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Lal Salaam - cloying and annoying

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Beginning her directing career in 2012 with psychological thriller/romantic drama ‘3,’ starring Dhanush and Shruthi Haasan, Aishwarya Rajinikanth shifted gears to crime thriller ‘Vai Raja Vai’ starring Gautham Karthik. Both debut and sophomore feature films were riddled with flaws: they were tonally inconsistent, unfocused in their plot and emotion, and ill-conceived. Nine years since her last film, Aishwarya Rajinikanth returns with ‘Lal Salaam,’ a film that unsuccessfully melds numerous genres. It stars Vishnu Vishal, Vikranth and the director’s father Rajinikanth in an extended cameo. 

The film begins in medias res, where Vishnu Vishal’s Thirunavukarasu, a local cricket player and good-for-nothing who has been the instigator of a riot in Murrabad, a village where Muslims and Hindus have hitherto lived harmoniously. The film focuses on Thiru, his lifelong rivalry with aspiring international player Samsuddin (played by Vikranth) and Samsuddin’s father, textile businessman Moideen Bhai (Rajinikanth). In the midst of this sports drama, there is also the issue of the annual chariot festival, where troubles arise due to aspiring politician Raji (played by Vivek Prasanna).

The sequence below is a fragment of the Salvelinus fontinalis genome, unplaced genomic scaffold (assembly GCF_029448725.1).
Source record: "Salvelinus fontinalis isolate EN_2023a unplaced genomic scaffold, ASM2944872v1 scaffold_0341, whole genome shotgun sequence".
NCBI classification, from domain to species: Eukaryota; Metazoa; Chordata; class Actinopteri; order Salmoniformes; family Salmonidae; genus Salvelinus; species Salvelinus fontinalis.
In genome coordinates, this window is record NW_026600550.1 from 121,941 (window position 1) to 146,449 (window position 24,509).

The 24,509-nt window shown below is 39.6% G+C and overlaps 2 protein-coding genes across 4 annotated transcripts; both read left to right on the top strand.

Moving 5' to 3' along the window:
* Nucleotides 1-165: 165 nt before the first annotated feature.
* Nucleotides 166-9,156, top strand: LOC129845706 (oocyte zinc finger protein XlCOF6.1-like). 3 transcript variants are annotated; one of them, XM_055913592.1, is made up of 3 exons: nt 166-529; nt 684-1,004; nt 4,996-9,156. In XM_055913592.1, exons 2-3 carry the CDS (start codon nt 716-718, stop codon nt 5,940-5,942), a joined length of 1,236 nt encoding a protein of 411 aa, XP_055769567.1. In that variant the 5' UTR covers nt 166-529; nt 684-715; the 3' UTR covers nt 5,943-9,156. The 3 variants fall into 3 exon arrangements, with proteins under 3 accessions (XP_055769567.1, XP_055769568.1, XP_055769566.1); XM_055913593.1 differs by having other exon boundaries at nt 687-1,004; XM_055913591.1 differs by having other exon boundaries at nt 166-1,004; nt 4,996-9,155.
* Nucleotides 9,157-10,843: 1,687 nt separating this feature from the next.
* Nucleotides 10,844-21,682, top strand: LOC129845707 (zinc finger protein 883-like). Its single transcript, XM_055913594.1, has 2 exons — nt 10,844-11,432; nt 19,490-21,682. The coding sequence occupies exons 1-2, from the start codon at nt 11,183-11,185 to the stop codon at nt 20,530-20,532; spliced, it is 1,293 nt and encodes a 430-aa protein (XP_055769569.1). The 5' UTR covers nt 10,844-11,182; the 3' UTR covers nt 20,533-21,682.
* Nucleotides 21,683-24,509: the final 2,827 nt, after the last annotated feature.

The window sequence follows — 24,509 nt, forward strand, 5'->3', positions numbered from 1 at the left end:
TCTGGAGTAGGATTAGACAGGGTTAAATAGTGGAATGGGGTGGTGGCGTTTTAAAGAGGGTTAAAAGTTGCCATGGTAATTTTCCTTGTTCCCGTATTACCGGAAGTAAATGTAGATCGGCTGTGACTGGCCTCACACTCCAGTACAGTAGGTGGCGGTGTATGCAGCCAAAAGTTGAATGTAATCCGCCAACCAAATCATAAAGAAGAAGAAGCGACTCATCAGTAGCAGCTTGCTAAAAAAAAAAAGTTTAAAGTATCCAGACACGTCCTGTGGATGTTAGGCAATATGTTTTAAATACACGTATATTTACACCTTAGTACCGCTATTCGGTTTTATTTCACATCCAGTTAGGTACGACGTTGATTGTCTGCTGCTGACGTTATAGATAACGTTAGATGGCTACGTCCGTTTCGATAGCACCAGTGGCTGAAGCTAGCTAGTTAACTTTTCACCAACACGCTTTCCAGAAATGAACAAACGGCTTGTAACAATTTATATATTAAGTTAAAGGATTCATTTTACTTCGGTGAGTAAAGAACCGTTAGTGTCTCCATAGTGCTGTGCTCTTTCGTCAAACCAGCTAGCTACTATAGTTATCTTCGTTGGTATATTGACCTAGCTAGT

In the hands of a more competent director, these narrative threads may have been weaved together well, however Aishwarya Rajinikanth has not been able to do so. Furthermore, each of these narrative threads are individually uninteresting. Secondly, Aishwarya Rajinikanth dials the sentimentality up to maximum throughout the film. All the familiar familial Tamil masala ingredients are present here: father sentiment, mother sentiment, son sentiment, sister sentiment. Each of these 'sentiments' are briefly touched upon, but none are truly explored. Aishwarya Rajinikanth attempts to cover her failings as a director with these emotions, that many other Tamil directors also use as a crutch. 

The film is also visually inconsistent. The cinematography is all over the place (perhaps mirroring the film’s content) and the editing is unnecessarily hyperactive. A sports drama released less than a month ago with an eerily similar plot (with much less melodrama) was ‘Blue Star,’ from a debuting director. In comparison to ‘Lal Salaam,’ ‘Blue Star’ is an overall better made film. Where the film falters most is through its inclusion of Rajinikanth. The actor is usually effortlessly charismatic. However, terribly written scenes and a paper-thin character leaves the actor with cringe-inducing scenes and performances. 

The score and soundtrack by AR Rahman does little to improve this film. The only track worth mentioning is ‘Ae Pulla,’ sung by Sid Sriram. However, the singer is changed for the theatrical release, and the accompanying visuals are irksome and lazy. ‘Ther Thiruvizha’ seems to be in the vein of other AR Rahman favourites such as ‘Kummi Adi’ and ‘Mersal Arasan,’ but lacks the same level of flair. The rest of the soundtrack is unfortunately lacklustre and tired in execution.

Overall, despite slightly improving her craft, Aishwarya Rajinikanth seems to be on a downward spiral over the course of her filmography. Hopefully there is some drastic change in any future projects she decides to undertake. It is not enough for ones intentions to be noble to create a good film. For those who enjoyed ‘Lal Salaam,’ I would recommend ‘Blue Star’ and ‘Karnan.’

Krishna's rating: 1.5 stars


Official trailer for film below. 

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